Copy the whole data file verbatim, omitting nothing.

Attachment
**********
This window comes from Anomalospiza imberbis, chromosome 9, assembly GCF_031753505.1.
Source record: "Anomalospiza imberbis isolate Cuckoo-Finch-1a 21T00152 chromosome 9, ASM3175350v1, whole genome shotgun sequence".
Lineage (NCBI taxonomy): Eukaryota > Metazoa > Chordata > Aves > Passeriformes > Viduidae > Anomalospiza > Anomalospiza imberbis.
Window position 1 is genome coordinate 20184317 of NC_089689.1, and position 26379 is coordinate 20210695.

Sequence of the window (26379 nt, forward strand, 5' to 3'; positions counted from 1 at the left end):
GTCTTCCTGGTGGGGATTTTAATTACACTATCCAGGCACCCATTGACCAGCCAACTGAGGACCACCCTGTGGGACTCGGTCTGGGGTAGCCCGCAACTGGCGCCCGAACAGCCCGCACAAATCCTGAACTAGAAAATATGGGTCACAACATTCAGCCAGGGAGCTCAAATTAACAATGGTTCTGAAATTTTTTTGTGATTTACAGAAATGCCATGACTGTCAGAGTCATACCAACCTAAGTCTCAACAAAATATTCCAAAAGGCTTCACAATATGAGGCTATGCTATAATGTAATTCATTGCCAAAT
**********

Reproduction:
This window comes from Anomalospiza imberbis, chromosome 9, assembly GCF_031753505.1.
Source record: "Anomalospiza imberbis isolate Cuckoo-Finch-1a 21T00152 chromosome 9, ASM3175350v1, whole genome shotgun sequence".
Lineage (NCBI taxonomy): Eukaryota > Metazoa > Chordata > Aves > Passeriformes > Viduidae > Anomalospiza > Anomalospiza imberbis.
Window position 1 is genome coordinate 20184317 of NC_089689.1, and position 26379 is coordinate 20210695.

Sequence of the window (26379 nt, forward strand, 5' to 3'; positions counted from 1 at the left end):
GTCTTCCTGGTGGGGATTTTAATTACACTATCCAGGCACCCATTGACCAGCCAACTGAGGACCACCCTGTGGGACTCGGTCTGGGGTAGCCCGCAACTGGCGCCCGAACAGCCCGCACAAATCCTGAACTAGAAAATATGGGTCACAACATTCAGCCAGGGAGCTCAAATTAACAATGGTTCTGAAATTTTTTTGTGATTTACAGAAATGCCATGACTGTCAGAGTCATACCAACCTAAGTCTCAACAAAATATTCCAAAAGGCTTCACAATATGAGGCTATGCTATAATGTAATTCATTGCCAAAT